Every county of the State was expressly authorized by the statute of Sept. 18, 1868, to make the contract out of which the present cause of action arose, and the pleadings concede that the county of Pickens did make it.
We do not find in the Constitution or statutes of South Carolina any direction as to the name by which a county shall be sued. We see no objection to the form adopted in the present case.
But if it be conceded that this action should have been brought against the county of Pickens, by the corporate name of the county of Pickens, the error is simply one of a misdescription of the parties defendant, a misnomer amendable at the trial if objected to, and to be disregarded, both at the trial and on appeal, when such objection is not taken.
The Revised Statutes of South Carolina provide (sect. 199) that 'the court shall in every stage of the action disregard any error or defect in the pleadings or proceedings which shall not affect the substantial rights of the adverse party, and no judgment shall be reversed by reason of such error or defect.'
By another section (196) it is provided that 'the court may, before or after judgment, in furtherance of justice and on such terms as may be proper, amend any pleading, process, or proceeding, by adding or striking out the name of any party, or by correcting a mistake in the name of a party or a mistake in any other respect, or by inserting other allegations material to the case, or when the amendment does not change substantially the claim or defence, by conforming the pleadings or proceedings to the facts proved.'
Where suit was brought against 'William H. Cockle, intendant, and John R. Schwab, Joseph Herndon, Robert Wright, and Edward Wheeler, wardens, the town council of Yorkville, in the State of South Carolina,' it was objected at the hearing on appeal that the suit was against the parties in their individual capacity, and not as the town council of Yorkville. The Supreme Court said, 'The defendants have failed to present the objection at the proper time and in the proper way, and can now claim no benefit from it.' MS.C.ase.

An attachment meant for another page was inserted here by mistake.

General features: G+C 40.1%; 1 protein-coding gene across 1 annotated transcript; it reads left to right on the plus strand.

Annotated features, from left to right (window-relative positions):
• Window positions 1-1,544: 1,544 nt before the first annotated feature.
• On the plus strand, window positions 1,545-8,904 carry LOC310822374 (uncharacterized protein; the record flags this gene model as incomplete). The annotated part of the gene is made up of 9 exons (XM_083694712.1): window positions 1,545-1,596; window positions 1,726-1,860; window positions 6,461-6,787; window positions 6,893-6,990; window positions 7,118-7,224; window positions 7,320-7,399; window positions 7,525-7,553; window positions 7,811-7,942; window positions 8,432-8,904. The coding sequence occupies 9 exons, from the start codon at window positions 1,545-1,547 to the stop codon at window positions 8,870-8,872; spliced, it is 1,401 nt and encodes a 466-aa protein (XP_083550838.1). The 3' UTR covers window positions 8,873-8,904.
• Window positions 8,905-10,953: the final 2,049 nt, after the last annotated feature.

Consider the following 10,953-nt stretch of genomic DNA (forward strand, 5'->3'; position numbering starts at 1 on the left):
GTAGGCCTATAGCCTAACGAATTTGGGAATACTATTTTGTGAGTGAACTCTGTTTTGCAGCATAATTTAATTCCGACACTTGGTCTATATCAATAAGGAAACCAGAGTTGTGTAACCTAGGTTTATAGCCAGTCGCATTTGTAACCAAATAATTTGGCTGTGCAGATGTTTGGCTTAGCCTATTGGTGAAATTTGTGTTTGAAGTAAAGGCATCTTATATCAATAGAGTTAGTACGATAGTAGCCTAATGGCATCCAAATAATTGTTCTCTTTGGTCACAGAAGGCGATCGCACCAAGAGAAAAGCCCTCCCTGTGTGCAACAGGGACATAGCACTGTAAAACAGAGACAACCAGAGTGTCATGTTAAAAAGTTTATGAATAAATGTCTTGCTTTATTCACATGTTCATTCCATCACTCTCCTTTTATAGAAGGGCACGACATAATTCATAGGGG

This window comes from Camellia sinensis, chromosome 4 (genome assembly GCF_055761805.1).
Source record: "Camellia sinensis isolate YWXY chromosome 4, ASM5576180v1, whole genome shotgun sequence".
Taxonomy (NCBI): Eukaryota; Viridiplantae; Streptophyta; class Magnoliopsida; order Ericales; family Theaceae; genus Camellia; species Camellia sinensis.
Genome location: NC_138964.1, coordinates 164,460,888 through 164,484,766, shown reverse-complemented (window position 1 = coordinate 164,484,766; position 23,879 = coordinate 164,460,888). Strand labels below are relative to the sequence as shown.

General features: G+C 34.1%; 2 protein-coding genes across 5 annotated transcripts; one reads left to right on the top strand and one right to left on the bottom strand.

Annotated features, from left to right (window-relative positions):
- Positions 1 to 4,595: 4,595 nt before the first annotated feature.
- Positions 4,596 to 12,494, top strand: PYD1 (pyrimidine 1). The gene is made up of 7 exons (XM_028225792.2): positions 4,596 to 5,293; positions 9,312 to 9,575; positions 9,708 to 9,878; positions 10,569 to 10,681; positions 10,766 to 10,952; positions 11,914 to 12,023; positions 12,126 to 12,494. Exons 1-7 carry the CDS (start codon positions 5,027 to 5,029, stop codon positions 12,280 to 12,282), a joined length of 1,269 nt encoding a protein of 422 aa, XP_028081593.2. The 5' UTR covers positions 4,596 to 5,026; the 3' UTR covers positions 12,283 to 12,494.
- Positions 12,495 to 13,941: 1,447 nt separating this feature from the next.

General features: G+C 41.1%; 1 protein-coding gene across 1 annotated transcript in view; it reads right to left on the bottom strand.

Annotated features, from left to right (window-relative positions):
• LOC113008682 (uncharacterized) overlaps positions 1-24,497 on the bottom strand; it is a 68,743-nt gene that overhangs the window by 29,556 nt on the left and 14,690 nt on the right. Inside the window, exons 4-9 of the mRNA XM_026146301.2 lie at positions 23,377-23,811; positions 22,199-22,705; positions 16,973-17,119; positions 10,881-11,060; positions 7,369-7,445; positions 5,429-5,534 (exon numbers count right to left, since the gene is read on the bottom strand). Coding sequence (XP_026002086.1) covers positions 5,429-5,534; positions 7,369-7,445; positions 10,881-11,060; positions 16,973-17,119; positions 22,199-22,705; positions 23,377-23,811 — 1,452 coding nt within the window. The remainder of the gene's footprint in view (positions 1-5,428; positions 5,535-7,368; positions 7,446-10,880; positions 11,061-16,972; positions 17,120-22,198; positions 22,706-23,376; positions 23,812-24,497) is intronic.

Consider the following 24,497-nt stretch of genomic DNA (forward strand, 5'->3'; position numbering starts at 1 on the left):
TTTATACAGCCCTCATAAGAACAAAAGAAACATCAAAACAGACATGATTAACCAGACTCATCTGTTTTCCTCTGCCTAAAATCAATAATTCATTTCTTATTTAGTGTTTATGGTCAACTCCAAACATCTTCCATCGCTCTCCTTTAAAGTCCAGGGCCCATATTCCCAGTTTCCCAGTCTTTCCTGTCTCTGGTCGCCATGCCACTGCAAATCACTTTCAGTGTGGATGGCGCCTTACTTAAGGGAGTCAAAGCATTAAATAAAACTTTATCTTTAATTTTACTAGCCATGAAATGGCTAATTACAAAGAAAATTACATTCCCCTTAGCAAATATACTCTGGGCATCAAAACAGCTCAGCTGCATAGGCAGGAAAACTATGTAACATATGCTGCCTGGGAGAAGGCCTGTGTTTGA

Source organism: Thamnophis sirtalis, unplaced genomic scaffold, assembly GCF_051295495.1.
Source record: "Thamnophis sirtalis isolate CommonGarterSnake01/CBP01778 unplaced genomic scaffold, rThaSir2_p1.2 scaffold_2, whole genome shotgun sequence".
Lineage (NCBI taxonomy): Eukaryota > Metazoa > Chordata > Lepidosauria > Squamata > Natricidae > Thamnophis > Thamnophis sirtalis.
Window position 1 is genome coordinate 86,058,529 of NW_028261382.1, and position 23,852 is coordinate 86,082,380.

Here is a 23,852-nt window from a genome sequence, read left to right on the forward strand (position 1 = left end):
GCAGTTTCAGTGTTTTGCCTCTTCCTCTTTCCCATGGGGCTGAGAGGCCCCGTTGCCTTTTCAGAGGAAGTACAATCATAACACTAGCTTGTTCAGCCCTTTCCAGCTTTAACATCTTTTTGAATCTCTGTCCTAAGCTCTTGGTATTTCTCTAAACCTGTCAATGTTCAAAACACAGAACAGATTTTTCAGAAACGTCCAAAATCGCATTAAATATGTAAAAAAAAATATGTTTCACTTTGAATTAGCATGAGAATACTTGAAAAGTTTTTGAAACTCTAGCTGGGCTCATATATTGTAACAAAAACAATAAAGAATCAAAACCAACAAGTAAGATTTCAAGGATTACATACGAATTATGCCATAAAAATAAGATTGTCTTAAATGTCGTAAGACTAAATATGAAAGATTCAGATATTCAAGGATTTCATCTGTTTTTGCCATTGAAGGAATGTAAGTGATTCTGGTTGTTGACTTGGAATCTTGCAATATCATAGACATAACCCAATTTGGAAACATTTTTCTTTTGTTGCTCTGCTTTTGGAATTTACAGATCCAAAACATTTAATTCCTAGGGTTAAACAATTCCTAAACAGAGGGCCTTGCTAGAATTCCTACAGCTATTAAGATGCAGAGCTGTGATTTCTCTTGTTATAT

The statutes of the State of New York on the subject of amendments are almost verbatim, the same as those of South Carolina above quoted.
In the case of the Bank of Havana v. Magee (20 N.Y. 355), Charles Cook was an individual banker, transacting business under the name of the Bank of Havanna, there being in fact no corporation of that name. On the trial, a judgment in favor of the Bank of Havanna was offered in evidence, which was objected to on the ground that the plaintiff had not proved itself to be a corporation, which was overruled. In sustaining the ruling, the Court of Appeals, by Denio, J., said: 'But I am of the opinion that when it appeared on the trial that the plaintiff's attorney had fallen into the mistake of stating the name which Mr. Cook had given to his bank as the creditor of Wickham and as the plaintiff in the suit, instead of his own name, a plain case was presented for amendment, under sect. 173 of the Code.'
The error was disregarded.
So in Traver v. Eighth Avenue R. R. Co. (6 Abb. Pr. N. S. (N. Y.) 46), the Court of Appeals, Grover, J., delivering the opinion, cited the foregoing case with approval, and held that where an action was brought by a married woman in her maiden name it was a mere misnomer, and when not objected to at the trial would be disregarded on appeal.
There being no error of which we can take notice, the judgment must be affirmed; and it is